Invert , commissioned for the Aronson Gallery at the New School as a part of  City & City  curated by Natasha Llorens (http://cityandcity.net). Steel, webbing, buckles, thread, foam, and reflective fabric slipcover, 12 ft long x 10 ft tall x 7 ft wide. 2016.     From cityandcity.net, in conversation with curator Natasha Llorens:   NML:  As the city space becomes increasingly privatized, places to sit and watch it become rare and heavily regulated.  Invert  is a bench-like structure whose primary purpose is to provide a sliver of reflective space between the gallery and the glass wall giving onto 5th Avenue in Manhattan. A place to sit and watch the city, a place inside the mirror-play of the modernist architectural monolith, as place for the public that is manifestly not in public but rather in some third space—an interstice.   ----   NML Q:  Your sculptures are often highly symbolic forms that are translated or amplified. Where does this particular form come? Why a bench for this space?   ET A:  Invert is a headstone, a quarter pipe, the inside of an archway, a rainbow, a husband pillow, an abstract horizon and a bench. It is important to me that the viewer can touch the sculpture, use the sculpture, be supported, comfortable, and embraced by the sculpture. Invert creates a tight space near the gallery's window and its directional, frontal bench points the viewer's resting body towards a mirror game of gazes. People look in through the street level window and people look out with invert behind them as a throne, spectating the activity on the street outside.   Q:  What is important about the covering material for this project? What experience does it evoke for you?   A:  Invert is covered with a reflective safety surface. This material is designed for visibility but when used in large quantities bounces light in such a way as to obscure whatever is in front of it. The surface creates a mirror game with light, a reflective canyon, mimicking the large pieces of glasses it is positioned behind. The surface is confusing, it is soft but looks hard, puckered and taut but shiny and metallic.   Q:  How do you conceive of the viewing body in your work? Where is she, and why?   A:  The viewing body is omnipresent, it moves around the static object and stitches together a full picture. The viewing body approaches first from the front, mediated by the window, unable to touch, then from the rear, the sculpture's armature and innards exposed. The body can circumnavigate to position itself in the narrow space in front of the sculpture, unable to gain distance, their field of vision consumed by the object's largeness. In a simultaneous moment of disavowal and recognition, the body can turn its back on the object and sit. The object is no longer in sight, the body and object unite.
  Invert , commissioned for the Aronson Gallery at the New School as a part of  City & City  curated by Natasha Llorens (http://cityandcity.net). Steel, webbing, buckles, thread, foam, and reflective fabric slipcover, 12 ft long x 10 ft tall x 7 ft wide. 2016.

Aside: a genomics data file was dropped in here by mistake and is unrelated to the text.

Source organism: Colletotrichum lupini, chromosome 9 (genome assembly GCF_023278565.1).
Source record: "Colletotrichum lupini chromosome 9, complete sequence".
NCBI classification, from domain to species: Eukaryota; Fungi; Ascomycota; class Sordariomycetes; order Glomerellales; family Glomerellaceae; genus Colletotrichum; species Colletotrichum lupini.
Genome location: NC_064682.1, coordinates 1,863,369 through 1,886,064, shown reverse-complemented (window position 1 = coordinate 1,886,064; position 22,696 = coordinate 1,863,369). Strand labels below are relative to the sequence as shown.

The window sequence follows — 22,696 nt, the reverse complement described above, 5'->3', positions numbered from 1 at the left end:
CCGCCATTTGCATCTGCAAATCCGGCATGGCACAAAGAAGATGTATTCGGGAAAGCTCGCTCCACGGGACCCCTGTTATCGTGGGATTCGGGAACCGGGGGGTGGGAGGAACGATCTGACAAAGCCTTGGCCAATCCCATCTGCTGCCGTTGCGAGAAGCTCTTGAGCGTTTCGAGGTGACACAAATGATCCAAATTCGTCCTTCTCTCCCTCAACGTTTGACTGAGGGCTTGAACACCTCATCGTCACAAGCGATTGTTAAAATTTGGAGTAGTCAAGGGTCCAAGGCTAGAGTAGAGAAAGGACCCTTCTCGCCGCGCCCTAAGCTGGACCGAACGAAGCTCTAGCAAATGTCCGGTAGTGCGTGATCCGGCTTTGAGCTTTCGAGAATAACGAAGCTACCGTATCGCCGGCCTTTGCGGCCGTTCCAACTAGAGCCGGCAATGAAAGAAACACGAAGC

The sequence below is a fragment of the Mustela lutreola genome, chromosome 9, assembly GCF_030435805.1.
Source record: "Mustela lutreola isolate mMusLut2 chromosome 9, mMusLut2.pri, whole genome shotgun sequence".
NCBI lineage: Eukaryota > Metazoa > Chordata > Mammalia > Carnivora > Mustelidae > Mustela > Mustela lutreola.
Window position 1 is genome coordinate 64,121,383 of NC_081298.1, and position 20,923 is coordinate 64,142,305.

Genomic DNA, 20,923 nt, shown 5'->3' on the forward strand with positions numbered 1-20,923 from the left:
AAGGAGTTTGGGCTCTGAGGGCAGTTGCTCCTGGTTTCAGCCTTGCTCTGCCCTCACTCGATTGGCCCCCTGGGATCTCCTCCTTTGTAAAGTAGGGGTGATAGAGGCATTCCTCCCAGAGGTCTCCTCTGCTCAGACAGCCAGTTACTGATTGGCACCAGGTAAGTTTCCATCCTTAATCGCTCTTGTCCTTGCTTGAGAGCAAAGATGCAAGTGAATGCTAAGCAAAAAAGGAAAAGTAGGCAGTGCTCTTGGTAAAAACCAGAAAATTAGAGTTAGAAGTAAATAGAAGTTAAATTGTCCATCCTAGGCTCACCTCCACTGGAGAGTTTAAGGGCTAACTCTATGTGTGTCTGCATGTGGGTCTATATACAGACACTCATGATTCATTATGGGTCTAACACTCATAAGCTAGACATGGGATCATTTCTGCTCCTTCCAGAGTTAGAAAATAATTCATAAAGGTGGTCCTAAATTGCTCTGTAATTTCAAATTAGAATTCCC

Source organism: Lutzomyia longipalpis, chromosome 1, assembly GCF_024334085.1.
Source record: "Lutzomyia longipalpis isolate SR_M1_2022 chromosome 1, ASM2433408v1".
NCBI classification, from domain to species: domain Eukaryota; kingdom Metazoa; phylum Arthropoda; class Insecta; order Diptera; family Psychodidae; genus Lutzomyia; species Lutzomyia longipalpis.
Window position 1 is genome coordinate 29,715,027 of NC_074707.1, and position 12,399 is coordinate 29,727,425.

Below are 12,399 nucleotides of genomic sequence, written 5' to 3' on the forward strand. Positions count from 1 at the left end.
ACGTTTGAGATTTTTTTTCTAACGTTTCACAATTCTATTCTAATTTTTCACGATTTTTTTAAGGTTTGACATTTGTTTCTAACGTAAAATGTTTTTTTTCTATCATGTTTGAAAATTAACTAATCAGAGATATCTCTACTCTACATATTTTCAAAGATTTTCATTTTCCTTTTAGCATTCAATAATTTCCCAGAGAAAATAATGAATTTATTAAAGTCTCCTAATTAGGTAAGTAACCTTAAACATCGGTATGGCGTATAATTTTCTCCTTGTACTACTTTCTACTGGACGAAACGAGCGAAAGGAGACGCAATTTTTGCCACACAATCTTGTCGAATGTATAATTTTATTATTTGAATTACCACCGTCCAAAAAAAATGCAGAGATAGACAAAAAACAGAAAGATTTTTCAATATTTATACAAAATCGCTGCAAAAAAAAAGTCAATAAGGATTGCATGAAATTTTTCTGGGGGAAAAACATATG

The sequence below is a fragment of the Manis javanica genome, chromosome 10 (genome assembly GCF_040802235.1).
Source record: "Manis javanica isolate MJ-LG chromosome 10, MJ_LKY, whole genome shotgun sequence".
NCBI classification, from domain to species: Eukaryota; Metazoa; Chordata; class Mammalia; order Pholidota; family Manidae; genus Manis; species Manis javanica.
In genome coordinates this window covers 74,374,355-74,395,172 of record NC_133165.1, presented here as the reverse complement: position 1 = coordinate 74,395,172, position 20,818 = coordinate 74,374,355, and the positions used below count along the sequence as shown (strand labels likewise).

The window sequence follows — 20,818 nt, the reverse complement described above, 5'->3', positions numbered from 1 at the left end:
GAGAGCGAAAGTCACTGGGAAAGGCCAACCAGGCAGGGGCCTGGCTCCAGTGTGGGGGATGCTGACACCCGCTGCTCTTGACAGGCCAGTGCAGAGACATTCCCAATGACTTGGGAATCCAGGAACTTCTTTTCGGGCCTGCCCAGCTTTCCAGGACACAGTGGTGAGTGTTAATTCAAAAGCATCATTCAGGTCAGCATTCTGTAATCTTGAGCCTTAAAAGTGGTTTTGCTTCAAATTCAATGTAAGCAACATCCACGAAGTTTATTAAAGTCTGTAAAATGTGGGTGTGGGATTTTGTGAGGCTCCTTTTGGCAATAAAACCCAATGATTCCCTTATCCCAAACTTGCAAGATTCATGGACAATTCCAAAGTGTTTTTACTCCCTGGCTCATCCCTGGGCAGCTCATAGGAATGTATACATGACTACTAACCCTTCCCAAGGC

Invert , detail view.
  Invert , detail view.
  Invert , detail view.
  Invert , commissioned for the Aronson Gallery at the New School as a part of  City & City  curated by Natasha Llorens (http://cityandcity.net). Steel, webbing, buckles, thread, foam, and reflective fabric, 12 ft long x 10 ft tall x 7 ft wide. 2016.
  Invert  at night. The light from passing vehicles bounces off the sculpture's reflective slip cover and silhouettes the people sitting on it.
 Still image from  unfold into , 2016, a performance with and by Dages Juvelier Keates, Amelie Gaulier Brody, Rain Saukas, and Alexis Steeves. Sound: Joshua Dumas. Material consultant: Kerry Downey.  Dages Juvelier Keates will perform in tandem with a sculpture by Elizabeth Tubergen, between it and a sound environment by Helene Kazan. The dance will nominally take place in the gallery, but the audience is invited to view it from the sidewalk of 5th Avenue. Keates’ work will attend to the interstice, to space between the Cities.
 Still image from  unfold into , 2016, a performance with and by Dages Juvelier Keates, Amelie Gaulier Brody, Rain Saukas, and Alexis Steeves. Sound: Joshua Dumas. Material consultant: Kerry Downey.  Dages Juvelier Keates will perform in tandem with a sculpture by Elizabeth Tubergen, between it and a sound environment by Helene Kazan. The dance will nominally take place in the gallery, but the audience is invited to view it from the sidewalk of 5th Avenue. Keates’ work will attend to the interstice, to space between the Cities.
 Still image from  unfold into , 2016, a performance with and by Dages Juvelier Keates, Amelie Gaulier Brody, Rain Saukas, and Alexis Steeves. Sound: Joshua Dumas. Material consultant: Kerry Downey.  Dages Juvelier Keates will perform in tandem with a sculpture by Elizabeth Tubergen, between it and a sound environment by Helene Kazan. The dance will nominally take place in the gallery, but the audience is invited to view it from the sidewalk of 5th Avenue. Keates’ work will attend to the interstice, to space between the Cities.
 Still image from  unfold into , 2016, a performance with and by Dages Juvelier Keates, Amelie Gaulier Brody, Rain Saukas, and Alexis Steeves. Sound: Joshua Dumas. Material consultant: Kerry Downey.  Dages Juvelier Keates will perform in tandem with a sculpture by Elizabeth Tubergen, between it and a sound environment by Helene Kazan. The dance will nominally take place in the gallery, but the audience is invited to view it from the sidewalk of 5th Avenue. Keates’ work will attend to the interstice, to space between the Cities.
 Still image from  unfold into , 2016, a performance with and by Dages Juvelier Keates, Amelie Gaulier Brody, Rain Saukas, and Alexis Steeves. Sound: Joshua Dumas. Material consultant: Kerry Downey.  Dages Juvelier Keates will perform in tandem with a sculpture by Elizabeth Tubergen, between it and a sound environment by Helene Kazan. The dance will nominally take place in the gallery, but the audience is invited to view it from the sidewalk of 5th Avenue. Keates’ work will attend to the interstice, to space between the Cities.
 Still image from  unfold into , 2016, a performance with and by Dages Juvelier Keates, Amelie Gaulier Brody, Rain Saukas, and Alexis Steeves. Sound: Joshua Dumas. Material consultant: Kerry Downey.  Dages Juvelier Keates will perform in tandem with a sculpture by Elizabeth Tubergen, between it and a sound environment by Helene Kazan. The dance will nominally take place in the gallery, but the audience is invited to view it from the sidewalk of 5th Avenue. Keates’ work will attend to the interstice, to space between the Cities.